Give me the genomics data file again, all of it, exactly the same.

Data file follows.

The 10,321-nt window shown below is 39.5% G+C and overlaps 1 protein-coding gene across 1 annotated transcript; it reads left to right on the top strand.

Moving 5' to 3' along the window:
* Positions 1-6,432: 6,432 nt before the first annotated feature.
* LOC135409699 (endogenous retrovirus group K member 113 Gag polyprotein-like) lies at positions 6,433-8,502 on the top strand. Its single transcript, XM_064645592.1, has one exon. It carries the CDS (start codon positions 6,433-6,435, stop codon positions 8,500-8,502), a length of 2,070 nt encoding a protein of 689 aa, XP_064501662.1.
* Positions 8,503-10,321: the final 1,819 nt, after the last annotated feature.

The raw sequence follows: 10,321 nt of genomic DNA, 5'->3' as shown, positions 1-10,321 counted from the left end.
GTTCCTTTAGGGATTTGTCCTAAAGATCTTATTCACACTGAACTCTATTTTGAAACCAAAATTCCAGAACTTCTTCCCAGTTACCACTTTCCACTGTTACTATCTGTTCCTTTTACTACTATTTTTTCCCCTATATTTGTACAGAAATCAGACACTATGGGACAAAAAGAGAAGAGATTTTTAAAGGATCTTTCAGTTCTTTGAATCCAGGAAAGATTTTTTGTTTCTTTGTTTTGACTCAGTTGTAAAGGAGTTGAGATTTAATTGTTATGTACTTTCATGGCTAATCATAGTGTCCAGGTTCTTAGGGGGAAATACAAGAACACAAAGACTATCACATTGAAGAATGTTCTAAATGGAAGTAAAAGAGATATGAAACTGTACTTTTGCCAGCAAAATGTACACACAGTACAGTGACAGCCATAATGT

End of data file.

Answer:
The 10,321-nt window shown below is 39.5% G+C and overlaps 1 protein-coding gene across 1 annotated transcript; it reads left to right on the top strand.

Moving 5' to 3' along the window:
* Positions 1-6,432: 6,432 nt before the first annotated feature.
* LOC135409699 (endogenous retrovirus group K member 113 Gag polyprotein-like) lies at positions 6,433-8,502 on the top strand. Its single transcript, XM_064645592.1, has one exon. It carries the CDS (start codon positions 6,433-6,435, stop codon positions 8,500-8,502), a length of 2,070 nt encoding a protein of 689 aa, XP_064501662.1.
* Positions 8,503-10,321: the final 1,819 nt, after the last annotated feature.

The raw sequence follows: 10,321 nt of genomic DNA, 5'->3' as shown, positions 1-10,321 counted from the left end.
GTTCCTTTAGGGATTTGTCCTAAAGATCTTATTCACACTGAACTCTATTTTGAAACCAAAATTCCAGAACTTCTTCCCAGTTACCACTTTCCACTGTTACTATCTGTTCCTTTTACTACTATTTTTTCCCCTATATTTGTACAGAAATCAGACACTATGGGACAAAAAGAGAAGAGATTTTTAAAGGATCTTTCAGTTCTTTGAATCCAGGAAAGATTTTTTGTTTCTTTGTTTTGACTCAGTTGTAAAGGAGTTGAGATTTAATTGTTATGTACTTTCATGGCTAATCATAGTGTCCAGGTTCTTAGGGGGAAATACAAGAACACAAAGACTATCACATTGAAGAATGTTCTAAATGGAAGTAAAAGAGATATGAAACTGTACTTTTGCCAGCAAAATGTACACACAGTACAGTGACAGCCATAATGT